Dell Looks to Keep Execs, Bolster Workers During Buyout Process
“We will have private investors that share our strategic vision and are willing to see it through, even if it means making some tough trade-offs today to position us for success down the road,” Dell said. “If we were to remain a public company, I believe it would be more difficult to move fast and aggressively because of the short-term focus of the market. The fact is, we can’t afford not to continue investing for the future when you look at the opportunity ahead for us and our customers.” He noted that Dell has spent $10 billion over the past several years acquiring companies to build up its capabilities in such areas as networking, storage, software and services. The key differentiators for the company are that, unlike competitors, it doesn’t have legacy systems or technologies it needs to protect—freeing it up to pursue new technologies and solutions, he said. In addition, Dell is keeping a focus on what the CEO said is midmarket that is vastly underserved by other vendors. “The world is headed in our direction toward modern, open, scalable architectures, and there are no plans to alter the strategy,” Michael Dell wrote. At the same time, despite the struggling global market, he reiterated that PCs are still a key part of Dell’s business plan, noting the company’s market share growth in PC shipments in the first quarter.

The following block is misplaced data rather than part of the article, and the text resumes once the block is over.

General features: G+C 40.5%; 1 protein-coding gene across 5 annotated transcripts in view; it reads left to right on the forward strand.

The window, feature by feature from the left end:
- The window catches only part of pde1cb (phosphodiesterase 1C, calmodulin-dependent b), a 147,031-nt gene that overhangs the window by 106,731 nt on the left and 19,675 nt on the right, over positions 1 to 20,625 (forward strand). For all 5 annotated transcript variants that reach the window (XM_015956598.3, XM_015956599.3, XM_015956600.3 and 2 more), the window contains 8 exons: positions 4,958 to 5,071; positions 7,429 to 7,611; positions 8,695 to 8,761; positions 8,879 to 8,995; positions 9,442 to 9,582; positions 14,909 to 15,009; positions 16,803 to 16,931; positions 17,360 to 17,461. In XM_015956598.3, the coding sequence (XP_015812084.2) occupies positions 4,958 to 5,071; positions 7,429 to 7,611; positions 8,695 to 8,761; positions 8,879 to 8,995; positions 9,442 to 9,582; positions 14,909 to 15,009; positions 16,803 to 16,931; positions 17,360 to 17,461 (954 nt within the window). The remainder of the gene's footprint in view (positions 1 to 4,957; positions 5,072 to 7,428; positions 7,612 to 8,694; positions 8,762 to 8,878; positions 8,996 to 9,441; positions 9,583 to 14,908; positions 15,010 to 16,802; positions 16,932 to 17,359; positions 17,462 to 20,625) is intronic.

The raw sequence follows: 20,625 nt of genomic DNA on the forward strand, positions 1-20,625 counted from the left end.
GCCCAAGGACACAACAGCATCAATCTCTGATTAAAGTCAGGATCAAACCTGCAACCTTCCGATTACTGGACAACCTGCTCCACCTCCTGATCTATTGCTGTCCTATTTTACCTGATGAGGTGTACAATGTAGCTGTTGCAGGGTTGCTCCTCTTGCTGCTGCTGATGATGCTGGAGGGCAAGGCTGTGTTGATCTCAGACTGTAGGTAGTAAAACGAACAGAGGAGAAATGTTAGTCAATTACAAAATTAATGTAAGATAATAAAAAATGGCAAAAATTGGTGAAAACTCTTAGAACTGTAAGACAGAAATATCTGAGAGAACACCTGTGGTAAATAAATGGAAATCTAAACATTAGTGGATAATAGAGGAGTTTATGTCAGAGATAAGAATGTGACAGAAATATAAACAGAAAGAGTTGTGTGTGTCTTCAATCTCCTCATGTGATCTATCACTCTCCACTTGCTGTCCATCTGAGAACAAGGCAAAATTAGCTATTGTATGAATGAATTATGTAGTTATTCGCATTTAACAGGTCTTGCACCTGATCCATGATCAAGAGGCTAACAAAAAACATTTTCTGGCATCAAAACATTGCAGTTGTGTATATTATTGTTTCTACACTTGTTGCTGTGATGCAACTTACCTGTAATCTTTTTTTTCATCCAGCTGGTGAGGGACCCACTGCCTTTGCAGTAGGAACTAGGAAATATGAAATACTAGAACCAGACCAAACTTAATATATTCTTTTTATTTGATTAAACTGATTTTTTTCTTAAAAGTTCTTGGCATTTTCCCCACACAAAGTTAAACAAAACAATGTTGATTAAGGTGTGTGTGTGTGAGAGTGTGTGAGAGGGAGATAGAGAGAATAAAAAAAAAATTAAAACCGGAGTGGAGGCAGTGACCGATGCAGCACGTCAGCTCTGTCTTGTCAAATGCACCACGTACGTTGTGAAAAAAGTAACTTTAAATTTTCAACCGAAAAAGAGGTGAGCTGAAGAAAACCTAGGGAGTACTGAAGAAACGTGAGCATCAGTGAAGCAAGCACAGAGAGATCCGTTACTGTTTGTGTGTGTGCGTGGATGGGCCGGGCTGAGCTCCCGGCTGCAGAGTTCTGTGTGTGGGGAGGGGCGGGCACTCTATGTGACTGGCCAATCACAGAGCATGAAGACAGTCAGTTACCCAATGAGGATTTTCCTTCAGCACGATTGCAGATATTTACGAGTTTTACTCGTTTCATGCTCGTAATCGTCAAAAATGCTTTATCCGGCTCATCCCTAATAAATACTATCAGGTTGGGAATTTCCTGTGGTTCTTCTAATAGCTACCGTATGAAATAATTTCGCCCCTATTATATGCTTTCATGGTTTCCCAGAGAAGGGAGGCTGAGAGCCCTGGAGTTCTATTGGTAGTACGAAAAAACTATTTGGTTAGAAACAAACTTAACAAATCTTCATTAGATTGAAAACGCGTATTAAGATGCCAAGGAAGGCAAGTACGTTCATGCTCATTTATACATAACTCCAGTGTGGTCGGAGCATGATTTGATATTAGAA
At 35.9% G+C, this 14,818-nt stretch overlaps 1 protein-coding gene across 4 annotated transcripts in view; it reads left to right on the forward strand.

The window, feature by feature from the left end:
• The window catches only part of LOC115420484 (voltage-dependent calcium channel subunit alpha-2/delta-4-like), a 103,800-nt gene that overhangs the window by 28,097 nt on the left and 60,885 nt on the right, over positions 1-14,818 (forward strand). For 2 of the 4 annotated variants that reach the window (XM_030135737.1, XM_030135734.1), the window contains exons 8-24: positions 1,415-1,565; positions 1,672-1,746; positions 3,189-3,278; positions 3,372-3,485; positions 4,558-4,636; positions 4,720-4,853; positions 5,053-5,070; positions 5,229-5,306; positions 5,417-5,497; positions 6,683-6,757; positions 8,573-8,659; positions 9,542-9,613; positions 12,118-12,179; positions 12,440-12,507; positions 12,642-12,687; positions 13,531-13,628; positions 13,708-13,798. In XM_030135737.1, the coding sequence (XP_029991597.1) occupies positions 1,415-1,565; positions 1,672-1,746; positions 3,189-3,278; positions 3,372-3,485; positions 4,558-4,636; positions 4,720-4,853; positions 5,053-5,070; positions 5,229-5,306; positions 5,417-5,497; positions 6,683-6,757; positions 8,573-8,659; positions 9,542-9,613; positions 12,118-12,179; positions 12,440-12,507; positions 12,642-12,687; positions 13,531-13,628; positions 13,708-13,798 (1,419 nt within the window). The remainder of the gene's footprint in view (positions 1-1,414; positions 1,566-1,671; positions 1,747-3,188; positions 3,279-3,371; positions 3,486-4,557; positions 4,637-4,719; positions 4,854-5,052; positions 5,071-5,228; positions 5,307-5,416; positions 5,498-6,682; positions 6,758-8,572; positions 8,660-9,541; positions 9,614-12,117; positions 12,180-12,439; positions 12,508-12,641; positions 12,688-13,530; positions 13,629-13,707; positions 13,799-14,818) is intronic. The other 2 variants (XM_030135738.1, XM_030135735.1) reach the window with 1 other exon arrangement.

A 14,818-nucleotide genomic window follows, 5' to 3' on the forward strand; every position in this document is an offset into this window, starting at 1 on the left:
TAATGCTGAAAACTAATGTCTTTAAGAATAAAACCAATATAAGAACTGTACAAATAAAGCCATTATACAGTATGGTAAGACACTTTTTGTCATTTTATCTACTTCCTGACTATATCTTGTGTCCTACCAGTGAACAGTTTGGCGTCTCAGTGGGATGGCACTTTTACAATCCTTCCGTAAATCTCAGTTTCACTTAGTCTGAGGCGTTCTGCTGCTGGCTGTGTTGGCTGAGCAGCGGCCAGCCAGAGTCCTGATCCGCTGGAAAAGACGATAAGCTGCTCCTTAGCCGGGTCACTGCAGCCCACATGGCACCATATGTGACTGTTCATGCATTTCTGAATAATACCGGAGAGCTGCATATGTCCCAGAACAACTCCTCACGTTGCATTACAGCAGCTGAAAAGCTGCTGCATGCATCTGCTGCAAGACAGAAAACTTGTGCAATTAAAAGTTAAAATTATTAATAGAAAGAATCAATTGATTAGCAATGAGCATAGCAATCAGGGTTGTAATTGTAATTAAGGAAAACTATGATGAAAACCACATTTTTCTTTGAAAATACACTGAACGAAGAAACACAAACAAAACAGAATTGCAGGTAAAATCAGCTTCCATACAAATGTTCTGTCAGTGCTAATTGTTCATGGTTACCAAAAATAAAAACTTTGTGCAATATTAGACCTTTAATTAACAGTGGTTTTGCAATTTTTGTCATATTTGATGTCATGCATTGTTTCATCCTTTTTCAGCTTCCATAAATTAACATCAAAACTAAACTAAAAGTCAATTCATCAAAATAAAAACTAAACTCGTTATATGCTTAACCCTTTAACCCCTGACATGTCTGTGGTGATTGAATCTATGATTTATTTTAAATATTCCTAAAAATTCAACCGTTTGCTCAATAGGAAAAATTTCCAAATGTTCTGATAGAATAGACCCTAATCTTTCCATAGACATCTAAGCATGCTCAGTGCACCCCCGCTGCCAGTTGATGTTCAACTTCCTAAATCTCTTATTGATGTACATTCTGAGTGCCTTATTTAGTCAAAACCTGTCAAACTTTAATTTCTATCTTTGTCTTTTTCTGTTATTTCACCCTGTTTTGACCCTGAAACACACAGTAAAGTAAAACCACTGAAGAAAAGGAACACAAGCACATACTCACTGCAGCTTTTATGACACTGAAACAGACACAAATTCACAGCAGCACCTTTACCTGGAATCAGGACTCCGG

“PCs are an important business for us and an important tool for our customers,” Michael Dell wrote. “There is still opportunity in PCs. The global PC installed base is roughly a billion-and-a-half, and millions of people in emerging markets continue to come online every week. Overwhelmingly, PCs are still how business gets done around the world. We are fine tuning and investing in our business to innovate and compete more aggressively where growth is happening.”